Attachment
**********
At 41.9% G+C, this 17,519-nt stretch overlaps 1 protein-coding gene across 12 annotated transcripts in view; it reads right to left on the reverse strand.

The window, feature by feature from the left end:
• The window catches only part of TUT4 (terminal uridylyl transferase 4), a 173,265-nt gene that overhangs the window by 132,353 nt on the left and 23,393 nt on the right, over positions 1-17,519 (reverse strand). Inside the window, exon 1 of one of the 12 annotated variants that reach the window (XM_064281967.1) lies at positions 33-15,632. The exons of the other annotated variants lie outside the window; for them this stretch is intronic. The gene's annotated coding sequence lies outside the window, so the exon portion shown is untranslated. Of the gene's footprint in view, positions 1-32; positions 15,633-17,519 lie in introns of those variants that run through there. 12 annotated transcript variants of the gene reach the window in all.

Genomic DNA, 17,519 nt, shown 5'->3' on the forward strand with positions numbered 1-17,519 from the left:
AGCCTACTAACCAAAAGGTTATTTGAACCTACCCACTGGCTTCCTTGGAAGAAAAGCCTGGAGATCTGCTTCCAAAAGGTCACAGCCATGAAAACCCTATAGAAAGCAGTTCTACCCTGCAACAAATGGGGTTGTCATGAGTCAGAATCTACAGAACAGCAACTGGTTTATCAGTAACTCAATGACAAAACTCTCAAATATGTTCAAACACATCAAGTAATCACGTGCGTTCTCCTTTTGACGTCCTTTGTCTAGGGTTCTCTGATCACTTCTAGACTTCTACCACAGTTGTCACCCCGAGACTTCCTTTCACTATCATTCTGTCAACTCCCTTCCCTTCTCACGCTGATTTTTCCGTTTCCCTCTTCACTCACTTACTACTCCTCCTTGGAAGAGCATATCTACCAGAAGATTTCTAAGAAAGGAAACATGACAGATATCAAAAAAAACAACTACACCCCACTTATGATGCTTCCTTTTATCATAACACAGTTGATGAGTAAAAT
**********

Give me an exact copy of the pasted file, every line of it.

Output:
At 41.9% G+C, this 17,519-nt stretch overlaps 1 protein-coding gene across 12 annotated transcripts in view; it reads right to left on the reverse strand.

The window, feature by feature from the left end:
• The window catches only part of TUT4 (terminal uridylyl transferase 4), a 173,265-nt gene that overhangs the window by 132,353 nt on the left and 23,393 nt on the right, over positions 1-17,519 (reverse strand). Inside the window, exon 1 of one of the 12 annotated variants that reach the window (XM_064281967.1) lies at positions 33-15,632. The exons of the other annotated variants lie outside the window; for them this stretch is intronic. The gene's annotated coding sequence lies outside the window, so the exon portion shown is untranslated. Of the gene's footprint in view, positions 1-32; positions 15,633-17,519 lie in introns of those variants that run through there. 12 annotated transcript variants of the gene reach the window in all.

Genomic DNA, 17,519 nt, shown 5'->3' on the forward strand with positions numbered 1-17,519 from the left:
AGCCTACTAACCAAAAGGTTATTTGAACCTACCCACTGGCTTCCTTGGAAGAAAAGCCTGGAGATCTGCTTCCAAAAGGTCACAGCCATGAAAACCCTATAGAAAGCAGTTCTACCCTGCAACAAATGGGGTTGTCATGAGTCAGAATCTACAGAACAGCAACTGGTTTATCAGTAACTCAATGACAAAACTCTCAAATATGTTCAAACACATCAAGTAATCACGTGCGTTCTCCTTTTGACGTCCTTTGTCTAGGGTTCTCTGATCACTTCTAGACTTCTACCACAGTTGTCACCCCGAGACTTCCTTTCACTATCATTCTGTCAACTCCCTTCCCTTCTCACGCTGATTTTTCCGTTTCCCTCTTCACTCACTTACTACTCCTCCTTGGAAGAGCATATCTACCAGAAGATTTCTAAGAAAGGAAACATGACAGATATCAAAAAAAACAACTACACCCCACTTATGATGCTTCCTTTTATCATAACACAGTTGATGAGTAAAAT